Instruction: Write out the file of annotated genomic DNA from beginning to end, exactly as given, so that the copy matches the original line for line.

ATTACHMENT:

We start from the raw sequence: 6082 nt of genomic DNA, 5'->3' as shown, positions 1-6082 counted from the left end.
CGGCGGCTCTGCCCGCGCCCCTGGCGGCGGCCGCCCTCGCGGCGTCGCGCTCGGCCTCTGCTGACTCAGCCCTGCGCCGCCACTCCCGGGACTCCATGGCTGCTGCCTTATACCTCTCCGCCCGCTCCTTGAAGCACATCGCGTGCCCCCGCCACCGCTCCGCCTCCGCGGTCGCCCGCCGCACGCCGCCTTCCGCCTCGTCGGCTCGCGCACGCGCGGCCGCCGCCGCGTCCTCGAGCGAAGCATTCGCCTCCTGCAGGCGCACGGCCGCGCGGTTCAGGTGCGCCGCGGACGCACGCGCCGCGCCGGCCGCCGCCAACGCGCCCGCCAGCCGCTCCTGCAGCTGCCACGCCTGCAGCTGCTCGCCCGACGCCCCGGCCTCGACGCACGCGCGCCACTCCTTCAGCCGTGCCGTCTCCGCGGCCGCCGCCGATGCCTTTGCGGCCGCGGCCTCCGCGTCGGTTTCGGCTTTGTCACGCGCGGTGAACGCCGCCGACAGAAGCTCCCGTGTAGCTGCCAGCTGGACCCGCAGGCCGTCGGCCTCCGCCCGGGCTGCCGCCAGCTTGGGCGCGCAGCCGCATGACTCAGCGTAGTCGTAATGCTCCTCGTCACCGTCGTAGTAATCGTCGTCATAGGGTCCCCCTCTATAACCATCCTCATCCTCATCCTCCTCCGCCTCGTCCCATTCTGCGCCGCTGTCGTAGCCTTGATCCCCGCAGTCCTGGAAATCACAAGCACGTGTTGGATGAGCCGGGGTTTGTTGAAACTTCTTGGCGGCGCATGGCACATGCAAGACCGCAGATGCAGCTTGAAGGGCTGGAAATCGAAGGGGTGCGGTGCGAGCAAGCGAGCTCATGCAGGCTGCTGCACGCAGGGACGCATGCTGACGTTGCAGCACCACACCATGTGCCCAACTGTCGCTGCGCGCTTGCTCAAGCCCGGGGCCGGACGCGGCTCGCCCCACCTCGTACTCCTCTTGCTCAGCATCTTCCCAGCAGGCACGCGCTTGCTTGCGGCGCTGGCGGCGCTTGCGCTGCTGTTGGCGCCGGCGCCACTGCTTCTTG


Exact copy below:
We start from the raw sequence: 6082 nt of genomic DNA, 5'->3' as shown, positions 1-6082 counted from the left end.
CGGCGGCTCTGCCCGCGCCCCTGGCGGCGGCCGCCCTCGCGGCGTCGCGCTCGGCCTCTGCTGACTCAGCCCTGCGCCGCCACTCCCGGGACTCCATGGCTGCTGCCTTATACCTCTCCGCCCGCTCCTTGAAGCACATCGCGTGCCCCCGCCACCGCTCCGCCTCCGCGGTCGCCCGCCGCACGCCGCCTTCCGCCTCGTCGGCTCGCGCACGCGCGGCCGCCGCCGCGTCCTCGAGCGAAGCATTCGCCTCCTGCAGGCGCACGGCCGCGCGGTTCAGGTGCGCCGCGGACGCACGCGCCGCGCCGGCCGCCGCCAACGCGCCCGCCAGCCGCTCCTGCAGCTGCCACGCCTGCAGCTGCTCGCCCGACGCCCCGGCCTCGACGCACGCGCGCCACTCCTTCAGCCGTGCCGTCTCCGCGGCCGCCGCCGATGCCTTTGCGGCCGCGGCCTCCGCGTCGGTTTCGGCTTTGTCACGCGCGGTGAACGCCGCCGACAGAAGCTCCCGTGTAGCTGCCAGCTGGACCCGCAGGCCGTCGGCCTCCGCCCGGGCTGCCGCCAGCTTGGGCGCGCAGCCGCATGACTCAGCGTAGTCGTAATGCTCCTCGTCACCGTCGTAGTAATCGTCGTCATAGGGTCCCCCTCTATAACCATCCTCATCCTCATCCTCCTCCGCCTCGTCCCATTCTGCGCCGCTGTCGTAGCCTTGATCCCCGCAGTCCTGGAAATCACAAGCACGTGTTGGATGAGCCGGGGTTTGTTGAAACTTCTTGGCGGCGCATGGCACATGCAAGACCGCAGATGCAGCTTGAAGGGCTGGAAATCGAAGGGGTGCGGTGCGAGCAAGCGAGCTCATGCAGGCTGCTGCACGCAGGGACGCATGCTGACGTTGCAGCACCACACCATGTGCCCAACTGTCGCTGCGCGCTTGCTCAAGCCCGGGGCCGGACGCGGCTCGCCCCACCTCGTACTCCTCTTGCTCAGCATCTTCCCAGCAGGCACGCGCTTGCTTGCGGCGCTGGCGGCGCTTGCGCTGCTGTTGGCGCCGGCGCCACTGCTTCTTG